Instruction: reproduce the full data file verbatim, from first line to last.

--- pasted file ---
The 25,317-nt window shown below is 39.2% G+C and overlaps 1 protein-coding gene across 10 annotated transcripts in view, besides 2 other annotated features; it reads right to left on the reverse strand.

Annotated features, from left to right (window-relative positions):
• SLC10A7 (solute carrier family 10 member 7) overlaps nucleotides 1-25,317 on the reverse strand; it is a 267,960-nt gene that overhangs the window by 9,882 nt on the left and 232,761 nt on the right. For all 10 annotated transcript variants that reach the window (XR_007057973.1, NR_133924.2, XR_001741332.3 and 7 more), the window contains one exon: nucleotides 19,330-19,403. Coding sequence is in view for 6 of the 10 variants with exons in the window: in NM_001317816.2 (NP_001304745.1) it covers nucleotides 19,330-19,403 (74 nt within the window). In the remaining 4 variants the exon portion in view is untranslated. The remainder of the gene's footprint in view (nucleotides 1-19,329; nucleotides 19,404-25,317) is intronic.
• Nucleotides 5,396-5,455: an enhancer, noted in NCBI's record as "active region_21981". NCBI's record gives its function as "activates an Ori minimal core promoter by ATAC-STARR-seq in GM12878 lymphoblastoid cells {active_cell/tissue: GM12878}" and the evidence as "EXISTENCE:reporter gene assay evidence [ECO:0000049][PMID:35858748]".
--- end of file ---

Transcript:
The 25,317-nt window shown below is 39.2% G+C and overlaps 1 protein-coding gene across 10 annotated transcripts in view, besides 2 other annotated features; it reads right to left on the reverse strand.

Annotated features, from left to right (window-relative positions):
• SLC10A7 (solute carrier family 10 member 7) overlaps nucleotides 1-25,317 on the reverse strand; it is a 267,960-nt gene that overhangs the window by 9,882 nt on the left and 232,761 nt on the right. For all 10 annotated transcript variants that reach the window (XR_007057973.1, NR_133924.2, XR_001741332.3 and 7 more), the window contains one exon: nucleotides 19,330-19,403. Coding sequence is in view for 6 of the 10 variants with exons in the window: in NM_001317816.2 (NP_001304745.1) it covers nucleotides 19,330-19,403 (74 nt within the window). In the remaining 4 variants the exon portion in view is untranslated. The remainder of the gene's footprint in view (nucleotides 1-19,329; nucleotides 19,404-25,317) is intronic.
• Nucleotides 5,396-5,455: an enhancer, noted in NCBI's record as "active region_21981". NCBI's record gives its function as "activates an Ori minimal core promoter by ATAC-STARR-seq in GM12878 lymphoblastoid cells {active_cell/tissue: GM12878}" and the evidence as "EXISTENCE:reporter gene assay evidence [ECO:0000049][PMID:35858748]".